Adelaide is where I live now. One vocal and/or major economic player is the auto sector – and rumblings from them don’t bode well for the long-term viability of Holden manufacturing in this state. It is likely at some point in the not-so-distant future, many of the approximately 50 000 employees and 150 related parts suppliers will see a shrinking of jobs. Inevitable? Yes. Though tragic as it is for these segments of the community, I believe we have reached “peak car”.
Here’s some of the evidence;
* In previous economic rebounds global car sales have maintained levels of growth, not so this past recession.
* Worldwide cycling commuter growth has jumped 47-80% in the past decade.
* E-bike & scooter sales in Europe are showing very strong growth.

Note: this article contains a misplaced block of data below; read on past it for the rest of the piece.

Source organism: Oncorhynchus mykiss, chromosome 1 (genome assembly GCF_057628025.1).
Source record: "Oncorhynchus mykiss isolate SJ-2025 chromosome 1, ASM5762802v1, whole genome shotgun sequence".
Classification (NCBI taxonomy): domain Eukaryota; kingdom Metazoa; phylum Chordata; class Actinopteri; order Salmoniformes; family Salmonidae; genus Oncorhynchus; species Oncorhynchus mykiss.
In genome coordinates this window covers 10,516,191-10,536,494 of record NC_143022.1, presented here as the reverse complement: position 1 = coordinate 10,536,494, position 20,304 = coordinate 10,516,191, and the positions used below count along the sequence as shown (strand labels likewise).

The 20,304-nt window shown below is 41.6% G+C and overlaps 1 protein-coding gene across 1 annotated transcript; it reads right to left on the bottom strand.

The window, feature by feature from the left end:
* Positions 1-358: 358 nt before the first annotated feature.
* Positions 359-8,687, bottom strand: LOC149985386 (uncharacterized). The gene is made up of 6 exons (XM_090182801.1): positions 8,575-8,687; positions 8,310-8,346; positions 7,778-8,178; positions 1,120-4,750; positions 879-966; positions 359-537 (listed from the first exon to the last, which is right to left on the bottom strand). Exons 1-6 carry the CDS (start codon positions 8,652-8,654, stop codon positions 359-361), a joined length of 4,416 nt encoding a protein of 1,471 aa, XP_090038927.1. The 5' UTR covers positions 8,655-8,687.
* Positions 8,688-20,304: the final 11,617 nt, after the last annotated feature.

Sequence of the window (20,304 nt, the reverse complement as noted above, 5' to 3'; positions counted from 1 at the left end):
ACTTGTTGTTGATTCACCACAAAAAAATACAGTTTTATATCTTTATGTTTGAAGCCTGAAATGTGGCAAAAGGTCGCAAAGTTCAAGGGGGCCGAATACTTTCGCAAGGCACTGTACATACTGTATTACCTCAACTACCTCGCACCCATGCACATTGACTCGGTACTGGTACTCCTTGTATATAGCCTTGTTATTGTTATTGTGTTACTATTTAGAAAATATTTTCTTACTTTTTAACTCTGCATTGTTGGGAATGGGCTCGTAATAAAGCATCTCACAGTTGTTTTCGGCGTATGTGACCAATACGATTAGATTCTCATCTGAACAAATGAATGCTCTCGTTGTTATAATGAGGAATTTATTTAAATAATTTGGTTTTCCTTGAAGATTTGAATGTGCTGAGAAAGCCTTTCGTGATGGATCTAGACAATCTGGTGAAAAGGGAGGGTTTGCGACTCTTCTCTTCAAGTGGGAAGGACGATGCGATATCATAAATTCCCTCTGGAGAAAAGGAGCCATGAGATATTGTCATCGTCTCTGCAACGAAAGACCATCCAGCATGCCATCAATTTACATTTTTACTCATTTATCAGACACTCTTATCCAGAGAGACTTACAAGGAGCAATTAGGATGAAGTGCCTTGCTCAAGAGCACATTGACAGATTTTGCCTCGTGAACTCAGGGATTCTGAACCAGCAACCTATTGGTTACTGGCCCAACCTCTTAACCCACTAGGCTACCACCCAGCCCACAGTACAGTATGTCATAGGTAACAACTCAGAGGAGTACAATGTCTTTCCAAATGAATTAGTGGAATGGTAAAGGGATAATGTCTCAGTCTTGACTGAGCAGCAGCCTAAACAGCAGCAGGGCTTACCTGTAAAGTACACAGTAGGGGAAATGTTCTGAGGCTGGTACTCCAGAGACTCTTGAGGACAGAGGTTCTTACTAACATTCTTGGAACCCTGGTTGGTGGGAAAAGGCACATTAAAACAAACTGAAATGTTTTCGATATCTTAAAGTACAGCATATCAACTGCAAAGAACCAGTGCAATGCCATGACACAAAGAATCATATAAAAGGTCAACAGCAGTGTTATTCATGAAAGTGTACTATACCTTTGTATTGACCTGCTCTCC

* In the USA total miles driven by young people since 2001 has fallen by 23%.
* Other signs like increased transit-oriented development, huge growth in car-sharing & tele-commuting suggest a major shift in attitudes.
I saw the effects of a dying car manufacturing industry first-hand in Niagara, Southern Ontario, where we lived for several years and where General Motors Canada had a large parts plant. The auto industry in Canada was experiencing the “worst downturn in a generation”. By 2002, the auto industry in the province had 15 000 fewer employees than in the peak of the 1990’s.
Global economic competitiveness had been clearly identified as a risk to society in St Catharines (as per the city-wide sustainability report I was associated with) with one clear solution being to build a “green, creative economy”. This is something that has been echoed by even the lobbyists for the auto worker sector.
But what does this look like? The best examples Adelaide can look to are the poster-children of industrial decline & stumbling renewal – Detroit (USA) and Malmo (Sweden).